Responses of the Deep Ocean Carbonate System to Carbon Reorganization During the Last Glacial-Interglacial Cycle
We present new deep water carbonate ion concentration ([CO3 2-]) records, reconstructed using Cibicidoides wuellerstorfi B/Ca, for one core from Caribbean Basin (water depth = 3623 m, sill depth = 1.8 km) and three cores located at 2.3-4.3 km water depth from the equatorial Pacific Ocean during the last glacial-interglacial cycle. The pattern of deep water [CO3 2-] in the Caribbean Basin roughly mirrors that of atmospheric CO2, reflecting a dominant influence from preformed [CO3 2-] in the North Atlantic Ocean. Compared to the amplitude of ~65 mol/kg in the deep Caribbean Basin, deep water [CO3 2-] in the equatorial Pacific Ocean has varied by no more than ~15 mol/kg due to effective buffering of CaCO3 on deep-sea pH in the Pacific Ocean. Our results suggest little change in the global mean deep ocean [CO3 2-] between the Last Glacial Maximum (LGM) and the Late Holocene. The three records from the Pacific Ocean show long-term increases in [CO3 2-] by ~7 mol/kg from Marine Isotope Stage (MIS) 5c to mid MIS 3, consistent with the response of the deep ocean carbonate system to a decline in neritic carbonate production associated with ~60 m drop in sea-level (the "coral-reef" hypothesis). Superimposed upon the long-term trend, deep water [CO3 2-] in the Pacific Ocean displays transient changes, which decouple with 13C in the same cores, at the start and end of MIS 4. These changes in [CO3 2-] and 13C are consistent with what would be expected from vertical nutrient fractionation and carbonate compensation. The observed ~4 mol/kg [CO3 2-] decline in the two Pacific cores at >3.4 km water depth from MIS 3 to the LGM indicate further strengthening of deep ocean stratification, which contributed to the final step of atmospheric CO2 drawdown during the last glaciation. The striking similarity between deep water [CO3 2-] and 230Th-normalized CaCO3 flux at two adjacent sites from the central equatorial Pacific Ocean provides convincing evidence that deep-sea carbonate dissolution dominantly controlled CaCO3 preservation at these sites in the past. Our results offer new a 70 nd quantitative constraints from deep ocean carbonate chemistry to understand roles of various mechanisms in atmospheric CO2 changes over the last glacial-interglacial cycle.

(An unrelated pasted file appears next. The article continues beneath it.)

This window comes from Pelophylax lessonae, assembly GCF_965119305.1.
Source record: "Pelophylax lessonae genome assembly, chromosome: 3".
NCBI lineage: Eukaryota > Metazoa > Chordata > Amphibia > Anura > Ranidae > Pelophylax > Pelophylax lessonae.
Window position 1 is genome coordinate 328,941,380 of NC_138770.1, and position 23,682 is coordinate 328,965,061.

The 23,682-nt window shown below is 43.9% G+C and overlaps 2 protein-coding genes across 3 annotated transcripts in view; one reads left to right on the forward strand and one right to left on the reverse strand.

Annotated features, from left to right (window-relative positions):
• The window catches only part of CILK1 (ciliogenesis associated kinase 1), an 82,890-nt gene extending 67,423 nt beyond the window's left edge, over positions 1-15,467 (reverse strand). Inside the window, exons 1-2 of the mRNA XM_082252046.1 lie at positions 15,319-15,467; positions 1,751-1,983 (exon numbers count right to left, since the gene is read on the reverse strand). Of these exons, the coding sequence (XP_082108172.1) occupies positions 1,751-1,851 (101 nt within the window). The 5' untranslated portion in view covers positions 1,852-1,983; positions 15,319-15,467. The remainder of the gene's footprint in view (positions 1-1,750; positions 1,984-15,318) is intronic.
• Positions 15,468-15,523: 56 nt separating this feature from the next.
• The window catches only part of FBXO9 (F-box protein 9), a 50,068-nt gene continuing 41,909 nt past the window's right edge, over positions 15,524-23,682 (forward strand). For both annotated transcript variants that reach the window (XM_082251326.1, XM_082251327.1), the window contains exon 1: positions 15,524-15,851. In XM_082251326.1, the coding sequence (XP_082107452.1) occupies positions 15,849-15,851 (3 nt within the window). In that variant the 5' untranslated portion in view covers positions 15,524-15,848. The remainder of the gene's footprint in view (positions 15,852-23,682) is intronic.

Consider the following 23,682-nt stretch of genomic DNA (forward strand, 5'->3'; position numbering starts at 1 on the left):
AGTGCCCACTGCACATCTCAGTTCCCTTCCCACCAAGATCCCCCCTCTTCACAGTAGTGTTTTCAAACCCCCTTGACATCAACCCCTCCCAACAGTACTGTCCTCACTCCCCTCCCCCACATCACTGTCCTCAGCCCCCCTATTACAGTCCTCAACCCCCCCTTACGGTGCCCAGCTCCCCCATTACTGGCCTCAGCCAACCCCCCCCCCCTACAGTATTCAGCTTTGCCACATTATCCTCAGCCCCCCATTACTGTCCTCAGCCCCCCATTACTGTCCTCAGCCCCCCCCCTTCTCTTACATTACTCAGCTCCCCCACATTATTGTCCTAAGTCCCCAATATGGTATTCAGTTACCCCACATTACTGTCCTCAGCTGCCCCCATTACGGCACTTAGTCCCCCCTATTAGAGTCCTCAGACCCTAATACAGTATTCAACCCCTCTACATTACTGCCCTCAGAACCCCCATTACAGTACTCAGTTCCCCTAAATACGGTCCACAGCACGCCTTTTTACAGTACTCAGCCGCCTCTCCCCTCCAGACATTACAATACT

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- Quaternary Science Reviews